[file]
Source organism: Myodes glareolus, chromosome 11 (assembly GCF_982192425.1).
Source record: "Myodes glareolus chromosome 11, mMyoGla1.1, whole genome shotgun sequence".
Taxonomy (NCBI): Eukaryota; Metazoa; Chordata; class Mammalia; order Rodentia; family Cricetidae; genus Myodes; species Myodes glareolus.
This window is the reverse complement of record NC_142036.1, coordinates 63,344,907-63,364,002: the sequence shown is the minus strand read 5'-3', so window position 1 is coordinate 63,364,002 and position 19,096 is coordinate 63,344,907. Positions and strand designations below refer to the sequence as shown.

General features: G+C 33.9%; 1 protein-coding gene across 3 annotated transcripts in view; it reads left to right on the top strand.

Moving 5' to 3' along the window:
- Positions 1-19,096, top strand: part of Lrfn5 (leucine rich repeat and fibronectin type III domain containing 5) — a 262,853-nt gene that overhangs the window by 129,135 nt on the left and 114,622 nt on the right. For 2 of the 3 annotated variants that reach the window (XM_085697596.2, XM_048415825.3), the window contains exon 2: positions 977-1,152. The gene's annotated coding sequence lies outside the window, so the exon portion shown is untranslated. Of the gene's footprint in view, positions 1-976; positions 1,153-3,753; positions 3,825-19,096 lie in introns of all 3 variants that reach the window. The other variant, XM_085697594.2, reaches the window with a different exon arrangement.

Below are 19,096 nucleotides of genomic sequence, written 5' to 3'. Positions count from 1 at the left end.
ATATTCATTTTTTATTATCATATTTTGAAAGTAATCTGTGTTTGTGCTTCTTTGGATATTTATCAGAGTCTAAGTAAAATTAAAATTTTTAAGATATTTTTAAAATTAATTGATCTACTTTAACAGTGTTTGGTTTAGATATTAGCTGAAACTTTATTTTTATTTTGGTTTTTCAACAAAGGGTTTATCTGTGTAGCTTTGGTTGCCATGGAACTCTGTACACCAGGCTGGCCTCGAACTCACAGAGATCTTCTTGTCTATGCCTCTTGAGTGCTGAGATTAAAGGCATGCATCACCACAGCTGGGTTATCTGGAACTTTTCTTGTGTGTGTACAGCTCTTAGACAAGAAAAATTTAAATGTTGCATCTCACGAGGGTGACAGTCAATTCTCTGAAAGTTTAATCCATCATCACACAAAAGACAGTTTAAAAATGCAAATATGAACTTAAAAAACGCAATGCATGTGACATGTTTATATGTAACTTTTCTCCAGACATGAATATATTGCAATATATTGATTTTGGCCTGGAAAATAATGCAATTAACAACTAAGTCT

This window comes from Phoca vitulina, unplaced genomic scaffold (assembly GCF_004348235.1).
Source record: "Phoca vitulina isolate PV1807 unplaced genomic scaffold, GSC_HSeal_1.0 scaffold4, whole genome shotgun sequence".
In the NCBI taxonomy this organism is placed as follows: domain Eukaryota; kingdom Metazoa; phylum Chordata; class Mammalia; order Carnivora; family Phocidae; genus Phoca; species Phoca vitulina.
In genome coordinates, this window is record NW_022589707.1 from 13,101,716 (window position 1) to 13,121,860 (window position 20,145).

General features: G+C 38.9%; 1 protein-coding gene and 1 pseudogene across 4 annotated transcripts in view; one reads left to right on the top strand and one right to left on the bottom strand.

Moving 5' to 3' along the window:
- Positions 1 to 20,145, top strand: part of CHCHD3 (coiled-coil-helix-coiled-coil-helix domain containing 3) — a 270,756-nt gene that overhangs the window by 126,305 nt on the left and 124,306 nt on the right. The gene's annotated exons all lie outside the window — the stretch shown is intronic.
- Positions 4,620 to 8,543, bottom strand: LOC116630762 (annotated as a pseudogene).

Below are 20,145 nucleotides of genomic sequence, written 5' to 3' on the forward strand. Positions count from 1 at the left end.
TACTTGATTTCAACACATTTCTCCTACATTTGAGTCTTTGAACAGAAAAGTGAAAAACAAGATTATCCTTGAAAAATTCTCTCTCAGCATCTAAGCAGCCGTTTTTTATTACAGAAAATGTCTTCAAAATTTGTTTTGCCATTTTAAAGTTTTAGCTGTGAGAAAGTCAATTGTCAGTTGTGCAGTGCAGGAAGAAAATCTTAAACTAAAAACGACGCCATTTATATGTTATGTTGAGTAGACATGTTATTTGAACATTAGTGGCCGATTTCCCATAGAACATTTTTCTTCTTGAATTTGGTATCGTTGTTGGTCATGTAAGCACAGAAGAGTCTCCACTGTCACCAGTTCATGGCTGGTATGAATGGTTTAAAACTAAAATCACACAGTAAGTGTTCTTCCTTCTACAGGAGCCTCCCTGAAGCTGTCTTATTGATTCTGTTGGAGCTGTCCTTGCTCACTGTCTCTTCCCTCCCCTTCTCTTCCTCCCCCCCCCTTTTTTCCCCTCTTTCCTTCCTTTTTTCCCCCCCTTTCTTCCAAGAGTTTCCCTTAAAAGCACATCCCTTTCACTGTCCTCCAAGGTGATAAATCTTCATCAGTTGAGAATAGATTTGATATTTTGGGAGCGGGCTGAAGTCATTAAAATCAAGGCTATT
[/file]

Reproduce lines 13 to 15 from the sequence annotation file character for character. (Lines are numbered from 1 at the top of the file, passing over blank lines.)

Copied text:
In genome coordinates, this window is record NW_022589707.1 from 13,101,716 (window position 1) to 13,121,860 (window position 20,145).

General features: G+C 38.9%; 1 protein-coding gene and 1 pseudogene across 4 annotated transcripts in view; one reads left to right on the top strand and one right to left on the bottom strand.

Moving 5' to 3' along the window: